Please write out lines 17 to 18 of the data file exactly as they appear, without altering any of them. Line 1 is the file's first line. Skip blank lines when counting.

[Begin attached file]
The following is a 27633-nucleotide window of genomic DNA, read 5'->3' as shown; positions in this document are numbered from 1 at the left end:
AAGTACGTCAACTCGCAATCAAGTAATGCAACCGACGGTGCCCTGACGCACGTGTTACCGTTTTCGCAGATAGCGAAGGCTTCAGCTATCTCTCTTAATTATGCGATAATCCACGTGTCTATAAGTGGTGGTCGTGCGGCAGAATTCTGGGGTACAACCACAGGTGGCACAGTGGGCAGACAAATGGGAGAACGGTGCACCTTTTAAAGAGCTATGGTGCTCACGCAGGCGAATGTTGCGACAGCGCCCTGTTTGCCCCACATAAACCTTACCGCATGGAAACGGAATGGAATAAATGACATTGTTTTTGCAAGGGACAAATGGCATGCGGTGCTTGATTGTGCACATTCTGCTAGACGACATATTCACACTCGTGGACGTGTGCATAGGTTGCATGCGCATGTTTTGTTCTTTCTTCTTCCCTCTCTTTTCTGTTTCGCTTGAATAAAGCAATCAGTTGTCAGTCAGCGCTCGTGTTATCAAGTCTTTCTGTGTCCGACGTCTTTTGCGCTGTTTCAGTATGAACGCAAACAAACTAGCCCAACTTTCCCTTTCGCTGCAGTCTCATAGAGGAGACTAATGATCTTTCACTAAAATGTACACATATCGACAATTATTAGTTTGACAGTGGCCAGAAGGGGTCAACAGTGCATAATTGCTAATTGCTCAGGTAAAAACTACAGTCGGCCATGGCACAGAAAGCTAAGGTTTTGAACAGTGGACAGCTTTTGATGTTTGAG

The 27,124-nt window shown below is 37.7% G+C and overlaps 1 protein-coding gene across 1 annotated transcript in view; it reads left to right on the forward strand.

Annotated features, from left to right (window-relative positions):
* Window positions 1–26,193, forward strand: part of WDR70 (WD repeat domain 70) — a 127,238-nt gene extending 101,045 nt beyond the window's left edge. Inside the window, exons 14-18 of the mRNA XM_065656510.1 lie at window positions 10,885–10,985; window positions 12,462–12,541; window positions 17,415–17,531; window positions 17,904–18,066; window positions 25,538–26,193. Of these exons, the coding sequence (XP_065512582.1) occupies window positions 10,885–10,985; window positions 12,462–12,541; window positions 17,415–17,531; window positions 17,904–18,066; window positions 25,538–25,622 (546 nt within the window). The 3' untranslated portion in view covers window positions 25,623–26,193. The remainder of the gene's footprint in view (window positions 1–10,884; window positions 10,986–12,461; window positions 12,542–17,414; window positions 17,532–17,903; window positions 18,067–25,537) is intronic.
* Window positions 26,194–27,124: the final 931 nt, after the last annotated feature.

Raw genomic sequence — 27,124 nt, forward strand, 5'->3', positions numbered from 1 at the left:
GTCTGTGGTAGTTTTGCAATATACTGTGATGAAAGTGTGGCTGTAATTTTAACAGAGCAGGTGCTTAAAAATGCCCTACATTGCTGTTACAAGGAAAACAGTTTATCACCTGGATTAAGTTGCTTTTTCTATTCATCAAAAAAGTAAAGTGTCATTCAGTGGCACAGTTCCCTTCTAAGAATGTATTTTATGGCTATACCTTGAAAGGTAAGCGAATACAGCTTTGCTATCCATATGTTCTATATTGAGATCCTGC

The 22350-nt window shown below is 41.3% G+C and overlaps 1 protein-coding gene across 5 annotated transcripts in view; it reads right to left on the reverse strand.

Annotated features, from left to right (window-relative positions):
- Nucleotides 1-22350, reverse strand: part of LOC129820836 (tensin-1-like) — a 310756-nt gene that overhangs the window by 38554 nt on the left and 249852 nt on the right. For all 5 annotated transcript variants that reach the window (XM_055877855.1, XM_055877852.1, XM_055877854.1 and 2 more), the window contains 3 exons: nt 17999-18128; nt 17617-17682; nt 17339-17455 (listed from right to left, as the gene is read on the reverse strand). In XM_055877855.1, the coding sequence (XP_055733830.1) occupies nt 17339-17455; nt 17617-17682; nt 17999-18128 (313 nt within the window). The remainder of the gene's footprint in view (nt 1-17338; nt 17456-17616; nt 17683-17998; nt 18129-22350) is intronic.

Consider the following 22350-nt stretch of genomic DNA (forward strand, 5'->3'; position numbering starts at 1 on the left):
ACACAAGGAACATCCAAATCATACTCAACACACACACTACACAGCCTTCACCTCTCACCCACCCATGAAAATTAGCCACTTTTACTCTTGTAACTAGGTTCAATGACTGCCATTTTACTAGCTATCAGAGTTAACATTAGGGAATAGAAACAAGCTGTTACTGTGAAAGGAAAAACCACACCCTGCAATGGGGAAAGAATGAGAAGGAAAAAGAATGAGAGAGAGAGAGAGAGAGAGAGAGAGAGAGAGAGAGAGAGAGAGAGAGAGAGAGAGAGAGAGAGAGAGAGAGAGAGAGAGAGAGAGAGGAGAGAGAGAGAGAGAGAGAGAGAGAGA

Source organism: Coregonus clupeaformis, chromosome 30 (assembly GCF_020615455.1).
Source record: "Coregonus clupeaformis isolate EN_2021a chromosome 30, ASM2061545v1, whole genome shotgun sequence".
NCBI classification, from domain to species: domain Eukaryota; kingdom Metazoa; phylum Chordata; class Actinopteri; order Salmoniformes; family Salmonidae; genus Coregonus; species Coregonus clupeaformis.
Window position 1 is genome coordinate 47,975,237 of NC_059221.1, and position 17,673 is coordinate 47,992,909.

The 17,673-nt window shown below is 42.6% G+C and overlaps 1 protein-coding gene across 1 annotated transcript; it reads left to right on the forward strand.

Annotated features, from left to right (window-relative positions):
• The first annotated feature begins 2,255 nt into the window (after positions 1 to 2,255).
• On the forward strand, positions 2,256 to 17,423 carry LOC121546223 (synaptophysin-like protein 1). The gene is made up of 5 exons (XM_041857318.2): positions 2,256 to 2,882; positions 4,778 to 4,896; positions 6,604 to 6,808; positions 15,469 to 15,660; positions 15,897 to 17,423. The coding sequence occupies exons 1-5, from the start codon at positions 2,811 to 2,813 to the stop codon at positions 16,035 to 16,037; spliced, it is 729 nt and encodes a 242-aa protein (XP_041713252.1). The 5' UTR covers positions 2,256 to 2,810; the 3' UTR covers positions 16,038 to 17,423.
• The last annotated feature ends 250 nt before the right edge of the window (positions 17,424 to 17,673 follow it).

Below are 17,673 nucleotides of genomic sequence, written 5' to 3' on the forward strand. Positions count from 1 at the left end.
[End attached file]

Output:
Window position 1 is genome coordinate 47,975,237 of NC_059221.1, and position 17,673 is coordinate 47,992,909.

The 17,673-nt window shown below is 42.6% G+C and overlaps 1 protein-coding gene across 1 annotated transcript; it reads left to right on the forward strand.